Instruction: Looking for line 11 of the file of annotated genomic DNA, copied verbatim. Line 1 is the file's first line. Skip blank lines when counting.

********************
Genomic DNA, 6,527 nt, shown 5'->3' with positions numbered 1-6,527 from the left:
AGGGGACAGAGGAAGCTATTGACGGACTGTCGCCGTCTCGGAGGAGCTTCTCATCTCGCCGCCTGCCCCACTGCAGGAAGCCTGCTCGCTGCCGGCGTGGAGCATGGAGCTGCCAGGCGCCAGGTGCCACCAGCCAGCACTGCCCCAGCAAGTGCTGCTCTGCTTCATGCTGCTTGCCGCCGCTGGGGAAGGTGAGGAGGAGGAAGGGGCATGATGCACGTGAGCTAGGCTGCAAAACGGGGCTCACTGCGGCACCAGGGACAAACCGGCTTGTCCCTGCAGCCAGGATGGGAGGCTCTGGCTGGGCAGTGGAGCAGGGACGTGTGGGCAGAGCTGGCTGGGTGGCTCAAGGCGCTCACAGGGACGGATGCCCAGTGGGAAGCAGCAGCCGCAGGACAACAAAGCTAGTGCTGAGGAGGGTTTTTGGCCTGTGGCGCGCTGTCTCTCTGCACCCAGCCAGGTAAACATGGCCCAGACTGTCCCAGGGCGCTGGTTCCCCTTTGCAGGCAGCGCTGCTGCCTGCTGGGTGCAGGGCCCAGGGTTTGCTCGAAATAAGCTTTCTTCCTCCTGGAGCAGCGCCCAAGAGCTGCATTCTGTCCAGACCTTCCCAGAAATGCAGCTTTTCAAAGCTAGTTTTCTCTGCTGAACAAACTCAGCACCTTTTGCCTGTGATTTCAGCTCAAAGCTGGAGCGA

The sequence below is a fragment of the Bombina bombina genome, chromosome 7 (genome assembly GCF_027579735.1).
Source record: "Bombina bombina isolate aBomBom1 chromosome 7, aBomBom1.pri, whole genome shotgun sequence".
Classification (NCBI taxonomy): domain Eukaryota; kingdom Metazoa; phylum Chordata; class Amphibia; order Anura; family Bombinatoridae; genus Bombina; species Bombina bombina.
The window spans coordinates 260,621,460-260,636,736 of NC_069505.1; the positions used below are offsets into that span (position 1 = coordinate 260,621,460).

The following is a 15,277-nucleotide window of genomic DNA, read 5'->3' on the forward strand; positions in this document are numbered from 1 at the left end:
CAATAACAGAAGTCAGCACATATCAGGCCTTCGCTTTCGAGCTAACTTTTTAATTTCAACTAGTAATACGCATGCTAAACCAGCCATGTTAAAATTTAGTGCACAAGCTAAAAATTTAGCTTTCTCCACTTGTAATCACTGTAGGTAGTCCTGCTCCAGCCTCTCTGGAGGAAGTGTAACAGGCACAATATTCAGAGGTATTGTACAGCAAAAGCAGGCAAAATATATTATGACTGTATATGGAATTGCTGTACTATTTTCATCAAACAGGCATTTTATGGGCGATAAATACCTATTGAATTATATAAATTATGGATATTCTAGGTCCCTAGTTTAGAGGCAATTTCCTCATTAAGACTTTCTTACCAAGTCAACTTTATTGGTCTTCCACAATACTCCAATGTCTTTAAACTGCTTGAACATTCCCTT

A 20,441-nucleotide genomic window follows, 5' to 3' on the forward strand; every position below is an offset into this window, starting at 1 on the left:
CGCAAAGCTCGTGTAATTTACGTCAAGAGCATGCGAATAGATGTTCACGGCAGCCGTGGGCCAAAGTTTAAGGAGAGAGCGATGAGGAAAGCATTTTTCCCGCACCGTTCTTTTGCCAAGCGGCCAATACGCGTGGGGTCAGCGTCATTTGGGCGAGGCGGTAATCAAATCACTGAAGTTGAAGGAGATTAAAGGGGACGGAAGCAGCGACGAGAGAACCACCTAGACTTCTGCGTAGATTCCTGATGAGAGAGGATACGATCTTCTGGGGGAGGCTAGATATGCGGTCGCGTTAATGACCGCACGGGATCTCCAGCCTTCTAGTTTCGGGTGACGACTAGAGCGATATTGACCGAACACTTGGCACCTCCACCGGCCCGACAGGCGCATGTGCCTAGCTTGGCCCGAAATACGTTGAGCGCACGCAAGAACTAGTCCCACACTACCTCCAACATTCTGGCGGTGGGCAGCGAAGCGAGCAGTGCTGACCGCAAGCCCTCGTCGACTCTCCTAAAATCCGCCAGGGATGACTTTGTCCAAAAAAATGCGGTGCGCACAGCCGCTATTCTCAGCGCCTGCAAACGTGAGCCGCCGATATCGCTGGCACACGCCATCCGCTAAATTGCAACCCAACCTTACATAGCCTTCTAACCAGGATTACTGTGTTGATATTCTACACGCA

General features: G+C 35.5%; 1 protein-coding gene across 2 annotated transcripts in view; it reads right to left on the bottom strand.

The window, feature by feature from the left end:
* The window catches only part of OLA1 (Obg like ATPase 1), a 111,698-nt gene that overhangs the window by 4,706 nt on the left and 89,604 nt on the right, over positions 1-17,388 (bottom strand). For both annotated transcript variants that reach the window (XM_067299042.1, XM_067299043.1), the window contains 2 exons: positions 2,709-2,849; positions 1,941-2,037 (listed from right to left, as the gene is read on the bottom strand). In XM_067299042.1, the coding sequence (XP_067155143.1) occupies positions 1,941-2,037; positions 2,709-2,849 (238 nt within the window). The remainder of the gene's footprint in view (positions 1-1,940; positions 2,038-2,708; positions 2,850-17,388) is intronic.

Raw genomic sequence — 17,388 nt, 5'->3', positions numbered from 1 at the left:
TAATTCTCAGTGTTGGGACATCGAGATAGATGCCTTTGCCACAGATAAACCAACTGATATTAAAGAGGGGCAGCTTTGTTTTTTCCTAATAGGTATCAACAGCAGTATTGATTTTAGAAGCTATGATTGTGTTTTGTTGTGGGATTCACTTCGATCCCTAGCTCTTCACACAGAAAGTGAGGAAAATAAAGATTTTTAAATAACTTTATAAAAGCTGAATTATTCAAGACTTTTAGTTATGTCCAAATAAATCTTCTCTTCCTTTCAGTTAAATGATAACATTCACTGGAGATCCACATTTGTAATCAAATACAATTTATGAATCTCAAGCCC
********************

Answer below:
General features: G+C 35.5%; 1 protein-coding gene across 2 annotated transcripts in view; it reads right to left on the bottom strand.